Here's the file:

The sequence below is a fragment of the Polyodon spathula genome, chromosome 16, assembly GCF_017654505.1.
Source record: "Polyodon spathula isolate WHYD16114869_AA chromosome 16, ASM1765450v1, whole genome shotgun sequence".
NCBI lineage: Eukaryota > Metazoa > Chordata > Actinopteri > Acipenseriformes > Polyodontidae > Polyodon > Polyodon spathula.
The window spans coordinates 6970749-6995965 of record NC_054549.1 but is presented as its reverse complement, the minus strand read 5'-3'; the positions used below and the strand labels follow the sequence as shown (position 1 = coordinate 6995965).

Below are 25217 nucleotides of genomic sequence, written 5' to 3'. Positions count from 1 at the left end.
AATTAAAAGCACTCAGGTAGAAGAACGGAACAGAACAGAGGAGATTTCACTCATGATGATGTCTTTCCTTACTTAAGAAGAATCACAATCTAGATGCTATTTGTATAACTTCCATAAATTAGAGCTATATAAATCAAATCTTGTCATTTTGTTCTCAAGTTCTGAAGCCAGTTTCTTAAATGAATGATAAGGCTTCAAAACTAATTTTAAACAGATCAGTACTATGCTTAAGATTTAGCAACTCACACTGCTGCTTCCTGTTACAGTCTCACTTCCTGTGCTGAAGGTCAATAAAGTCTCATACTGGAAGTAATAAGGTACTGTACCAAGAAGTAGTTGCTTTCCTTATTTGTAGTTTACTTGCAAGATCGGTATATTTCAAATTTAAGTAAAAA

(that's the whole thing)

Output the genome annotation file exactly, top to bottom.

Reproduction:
The sequence below is a fragment of the Polyodon spathula genome, chromosome 16, assembly GCF_017654505.1.
Source record: "Polyodon spathula isolate WHYD16114869_AA chromosome 16, ASM1765450v1, whole genome shotgun sequence".
NCBI lineage: Eukaryota > Metazoa > Chordata > Actinopteri > Acipenseriformes > Polyodontidae > Polyodon > Polyodon spathula.
The window spans coordinates 6970749-6995965 of record NC_054549.1 but is presented as its reverse complement, the minus strand read 5'-3'; the positions used below and the strand labels follow the sequence as shown (position 1 = coordinate 6995965).

Below are 25217 nucleotides of genomic sequence, written 5' to 3'. Positions count from 1 at the left end.
AATTAAAAGCACTCAGGTAGAAGAACGGAACAGAACAGAGGAGATTTCACTCATGATGATGTCTTTCCTTACTTAAGAAGAATCACAATCTAGATGCTATTTGTATAACTTCCATAAATTAGAGCTATATAAATCAAATCTTGTCATTTTGTTCTCAAGTTCTGAAGCCAGTTTCTTAAATGAATGATAAGGCTTCAAAACTAATTTTAAACAGATCAGTACTATGCTTAAGATTTAGCAACTCACACTGCTGCTTCCTGTTACAGTCTCACTTCCTGTGCTGAAGGTCAATAAAGTCTCATACTGGAAGTAATAAGGTACTGTACCAAGAAGTAGTTGCTTTCCTTATTTGTAGTTTACTTGCAAGATCGGTATATTTCAAATTTAAGTAAAAA